Tina Engstrom

UK Pavilion from Milan Expo 2015 Finds New Home at Kew Gardens

After a spectacular run as the centrepiece of the gold medal winning UK Pavilion at the 2015 Milan Expo, UK Trade & Investment (UKTI) and Royal Botanic Gardens, Kew, have announced that The Hive will take up its new home within Kew Gardens from June 2016.

Soaring 17 metres in the air, The Hive is an immersive, multi-sensory experience inspired by groundbreaking UK scientific research into the health of bees. The aluminium structure will draw visitors into the space via a wildflower meadow, as though they were worker bees returning to the hive. The wildflower meadow will serve to build understanding and appreciation of these habitats, and their significance for insect pollinators.
Kew Gardens - The Hive designed by Wolfgang Buttress and created by BDP, Simmonds Studio and Stage One.  Photo Credit:  ©Mark Hadden.
Royal Botanic Gardens Kew – The Hive designed by Wolfgang Buttress and created by BDP, Simmonds Studio and Stage One. Photo Credit: ©Mark Hadden.

Hundreds of glowing LED lights bring this 40-tonne lattice structure to life, while a symphony of orchestral sounds fills the air. Triggered by vibration sensors within a real beehive, the sound and light intensity within the pavilion increases as the energy levels in the living hive surge, giving visitors an incredible insight into the ever-moving life of a bee colony.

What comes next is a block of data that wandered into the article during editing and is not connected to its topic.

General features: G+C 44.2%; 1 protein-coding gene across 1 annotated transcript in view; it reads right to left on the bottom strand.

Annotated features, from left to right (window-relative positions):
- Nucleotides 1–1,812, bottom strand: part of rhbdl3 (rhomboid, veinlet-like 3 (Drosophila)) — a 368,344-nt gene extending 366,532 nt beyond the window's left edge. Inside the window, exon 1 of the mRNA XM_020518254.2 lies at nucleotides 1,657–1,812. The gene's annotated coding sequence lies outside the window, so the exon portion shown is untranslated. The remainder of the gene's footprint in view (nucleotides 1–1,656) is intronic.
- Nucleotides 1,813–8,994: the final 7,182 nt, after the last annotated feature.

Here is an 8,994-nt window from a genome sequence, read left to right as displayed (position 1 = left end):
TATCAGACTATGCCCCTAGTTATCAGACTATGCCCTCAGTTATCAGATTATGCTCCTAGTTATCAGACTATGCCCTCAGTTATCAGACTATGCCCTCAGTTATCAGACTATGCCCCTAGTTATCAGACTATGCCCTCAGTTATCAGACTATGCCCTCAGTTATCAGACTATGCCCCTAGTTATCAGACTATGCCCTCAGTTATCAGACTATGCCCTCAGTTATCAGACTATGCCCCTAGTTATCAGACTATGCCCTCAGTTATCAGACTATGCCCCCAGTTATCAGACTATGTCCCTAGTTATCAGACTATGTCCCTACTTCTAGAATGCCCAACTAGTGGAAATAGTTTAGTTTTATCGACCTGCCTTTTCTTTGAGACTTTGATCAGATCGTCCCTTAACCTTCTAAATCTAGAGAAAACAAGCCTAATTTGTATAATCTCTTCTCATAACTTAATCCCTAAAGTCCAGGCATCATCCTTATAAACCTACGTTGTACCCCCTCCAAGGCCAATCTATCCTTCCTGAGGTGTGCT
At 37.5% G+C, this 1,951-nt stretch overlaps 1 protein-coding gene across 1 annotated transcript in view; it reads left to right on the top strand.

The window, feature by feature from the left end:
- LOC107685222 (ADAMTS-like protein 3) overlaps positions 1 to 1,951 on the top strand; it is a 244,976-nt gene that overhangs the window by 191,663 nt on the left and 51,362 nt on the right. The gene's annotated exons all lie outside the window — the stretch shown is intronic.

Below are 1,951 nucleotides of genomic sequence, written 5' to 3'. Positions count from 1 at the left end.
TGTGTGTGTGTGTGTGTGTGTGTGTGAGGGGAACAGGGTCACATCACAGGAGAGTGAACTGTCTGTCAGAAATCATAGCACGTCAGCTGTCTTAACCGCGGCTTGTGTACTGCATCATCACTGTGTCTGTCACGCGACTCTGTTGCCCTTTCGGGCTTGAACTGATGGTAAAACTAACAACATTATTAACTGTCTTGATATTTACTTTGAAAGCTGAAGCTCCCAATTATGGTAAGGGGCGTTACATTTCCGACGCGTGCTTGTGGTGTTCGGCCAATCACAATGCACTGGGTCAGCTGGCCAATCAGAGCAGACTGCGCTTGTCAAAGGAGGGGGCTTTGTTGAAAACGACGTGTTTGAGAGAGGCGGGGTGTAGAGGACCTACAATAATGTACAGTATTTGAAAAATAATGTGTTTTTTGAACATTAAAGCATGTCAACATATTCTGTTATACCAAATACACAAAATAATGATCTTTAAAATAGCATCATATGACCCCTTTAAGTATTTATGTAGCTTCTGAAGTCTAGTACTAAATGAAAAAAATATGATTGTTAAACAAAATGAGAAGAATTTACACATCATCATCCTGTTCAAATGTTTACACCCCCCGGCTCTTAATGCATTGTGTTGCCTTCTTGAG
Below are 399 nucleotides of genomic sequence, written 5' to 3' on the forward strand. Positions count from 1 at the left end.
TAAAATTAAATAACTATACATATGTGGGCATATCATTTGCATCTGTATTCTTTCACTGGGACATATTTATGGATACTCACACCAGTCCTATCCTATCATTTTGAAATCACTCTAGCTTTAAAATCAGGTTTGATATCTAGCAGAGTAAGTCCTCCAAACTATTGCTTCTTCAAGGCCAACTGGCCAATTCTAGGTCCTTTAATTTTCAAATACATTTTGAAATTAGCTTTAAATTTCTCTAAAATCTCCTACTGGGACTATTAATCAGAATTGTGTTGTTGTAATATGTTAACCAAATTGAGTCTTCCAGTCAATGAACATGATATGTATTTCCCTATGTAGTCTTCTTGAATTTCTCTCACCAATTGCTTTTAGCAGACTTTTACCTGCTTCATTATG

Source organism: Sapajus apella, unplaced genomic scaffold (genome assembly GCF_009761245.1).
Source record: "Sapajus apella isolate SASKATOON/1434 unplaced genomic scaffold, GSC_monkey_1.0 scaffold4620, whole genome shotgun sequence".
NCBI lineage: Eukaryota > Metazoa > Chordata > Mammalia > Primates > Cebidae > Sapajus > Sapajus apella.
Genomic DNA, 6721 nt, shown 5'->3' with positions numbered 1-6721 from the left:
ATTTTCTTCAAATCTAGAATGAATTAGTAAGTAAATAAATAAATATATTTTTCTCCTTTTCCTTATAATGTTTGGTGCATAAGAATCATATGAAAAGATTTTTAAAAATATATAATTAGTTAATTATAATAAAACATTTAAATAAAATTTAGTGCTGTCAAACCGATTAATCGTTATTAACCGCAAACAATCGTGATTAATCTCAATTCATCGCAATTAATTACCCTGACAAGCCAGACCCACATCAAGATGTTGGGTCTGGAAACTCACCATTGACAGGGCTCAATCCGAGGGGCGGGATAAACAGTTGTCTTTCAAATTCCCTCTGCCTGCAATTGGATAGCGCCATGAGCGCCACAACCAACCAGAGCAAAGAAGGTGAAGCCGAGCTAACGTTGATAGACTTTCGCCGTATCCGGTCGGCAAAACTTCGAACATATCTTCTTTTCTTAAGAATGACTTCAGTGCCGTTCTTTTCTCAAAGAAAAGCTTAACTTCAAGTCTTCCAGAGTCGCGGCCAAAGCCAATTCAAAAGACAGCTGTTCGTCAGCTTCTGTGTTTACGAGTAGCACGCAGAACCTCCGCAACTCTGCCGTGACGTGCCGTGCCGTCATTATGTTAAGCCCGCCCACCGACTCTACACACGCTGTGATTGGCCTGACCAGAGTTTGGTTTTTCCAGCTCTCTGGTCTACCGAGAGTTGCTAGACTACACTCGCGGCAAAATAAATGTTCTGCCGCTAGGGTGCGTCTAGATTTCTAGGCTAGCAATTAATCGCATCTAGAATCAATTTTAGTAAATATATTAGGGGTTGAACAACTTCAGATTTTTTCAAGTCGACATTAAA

As visitors wander through this continually changing space, they will be exploring the vital role of bees and other pollinators in feeding the planet – of the 100 crop species that provide 90% of food worldwide, 70 are pollinated by bees.

You may also like

Brian Barnes Murals In Battersea, South London

Few people are as passionate about the Battersea area of London than muralist Brian Barnes MBE, who for the last forty-five years has been leaving his artistic touch on derelict industrial carcasses and council housing estates, some in plain sight and others in the most inconspicuous of locations. He first gained recognition in 1976 with his 267 foot long mural: Battersea: The Good, the Bad and the Ugly, on Battersea Bridge Road, which depicted a brush sweeping away the industrial dilapidation along Battersea’s riverfront, and replacing it with a colourful utopian vision of social prosperity for the local community.

Read more

At Home With Jimi Hendrix - Exploring The London Lodgings Of A Rock And Roll Icon

Fifty years ago this month, we lost one of the greatest musicians of all time. Jimi Hendrix died in Notting Hill, on 18 September 1970. Johnny Allen Hendrix was born on 27 November 1942 in Seattle. He became “Jimi” only later. He had a diverse lineage with African-American and Native American roots. His grandmother Nora was said to be one-quarter Cherokee. Early 20th-century photos reveal her fine features, which bear a striking resemblance to those of her grandson.

Read more